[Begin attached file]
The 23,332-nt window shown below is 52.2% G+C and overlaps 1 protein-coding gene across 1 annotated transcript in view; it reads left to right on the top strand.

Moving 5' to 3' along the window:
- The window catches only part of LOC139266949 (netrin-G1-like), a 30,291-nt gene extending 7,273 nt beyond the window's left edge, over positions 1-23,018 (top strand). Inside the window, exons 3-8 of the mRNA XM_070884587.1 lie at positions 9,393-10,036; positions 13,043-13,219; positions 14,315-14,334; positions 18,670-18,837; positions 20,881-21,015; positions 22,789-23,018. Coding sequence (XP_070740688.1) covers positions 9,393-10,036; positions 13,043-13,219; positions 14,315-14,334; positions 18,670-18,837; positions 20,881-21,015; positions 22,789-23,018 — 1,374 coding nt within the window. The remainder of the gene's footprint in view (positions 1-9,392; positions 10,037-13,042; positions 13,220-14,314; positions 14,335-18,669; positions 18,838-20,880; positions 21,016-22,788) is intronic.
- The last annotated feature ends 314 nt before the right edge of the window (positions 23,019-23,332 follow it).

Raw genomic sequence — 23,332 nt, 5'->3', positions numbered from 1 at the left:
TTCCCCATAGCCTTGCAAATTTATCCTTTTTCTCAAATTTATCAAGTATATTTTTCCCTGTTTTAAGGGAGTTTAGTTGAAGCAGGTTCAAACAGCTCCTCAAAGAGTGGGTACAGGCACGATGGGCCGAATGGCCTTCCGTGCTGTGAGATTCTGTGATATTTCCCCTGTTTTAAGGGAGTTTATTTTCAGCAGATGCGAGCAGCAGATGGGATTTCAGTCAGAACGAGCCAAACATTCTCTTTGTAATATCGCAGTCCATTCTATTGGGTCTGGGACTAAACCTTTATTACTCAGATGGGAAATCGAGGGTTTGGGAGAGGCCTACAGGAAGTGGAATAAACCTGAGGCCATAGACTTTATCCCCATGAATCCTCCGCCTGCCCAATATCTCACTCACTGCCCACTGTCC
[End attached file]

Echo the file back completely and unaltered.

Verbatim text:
The 23,332-nt window shown below is 52.2% G+C and overlaps 1 protein-coding gene across 1 annotated transcript in view; it reads left to right on the top strand.

Moving 5' to 3' along the window:
- The window catches only part of LOC139266949 (netrin-G1-like), a 30,291-nt gene extending 7,273 nt beyond the window's left edge, over positions 1-23,018 (top strand). Inside the window, exons 3-8 of the mRNA XM_070884587.1 lie at positions 9,393-10,036; positions 13,043-13,219; positions 14,315-14,334; positions 18,670-18,837; positions 20,881-21,015; positions 22,789-23,018. Coding sequence (XP_070740688.1) covers positions 9,393-10,036; positions 13,043-13,219; positions 14,315-14,334; positions 18,670-18,837; positions 20,881-21,015; positions 22,789-23,018 — 1,374 coding nt within the window. The remainder of the gene's footprint in view (positions 1-9,392; positions 10,037-13,042; positions 13,220-14,314; positions 14,335-18,669; positions 18,838-20,880; positions 21,016-22,788) is intronic.
- The last annotated feature ends 314 nt before the right edge of the window (positions 23,019-23,332 follow it).

Raw genomic sequence — 23,332 nt, 5'->3', positions numbered from 1 at the left:
TTCCCCATAGCCTTGCAAATTTATCCTTTTTCTCAAATTTATCAAGTATATTTTTCCCTGTTTTAAGGGAGTTTAGTTGAAGCAGGTTCAAACAGCTCCTCAAAGAGTGGGTACAGGCACGATGGGCCGAATGGCCTTCCGTGCTGTGAGATTCTGTGATATTTCCCCTGTTTTAAGGGAGTTTATTTTCAGCAGATGCGAGCAGCAGATGGGATTTCAGTCAGAACGAGCCAAACATTCTCTTTGTAATATCGCAGTCCATTCTATTGGGTCTGGGACTAAACCTTTATTACTCAGATGGGAAATCGAGGGTTTGGGAGAGGCCTACAGGAAGTGGAATAAACCTGAGGCCATAGACTTTATCCCCATGAATCCTCCGCCTGCCCAATATCTCACTCACTGCCCACTGTCC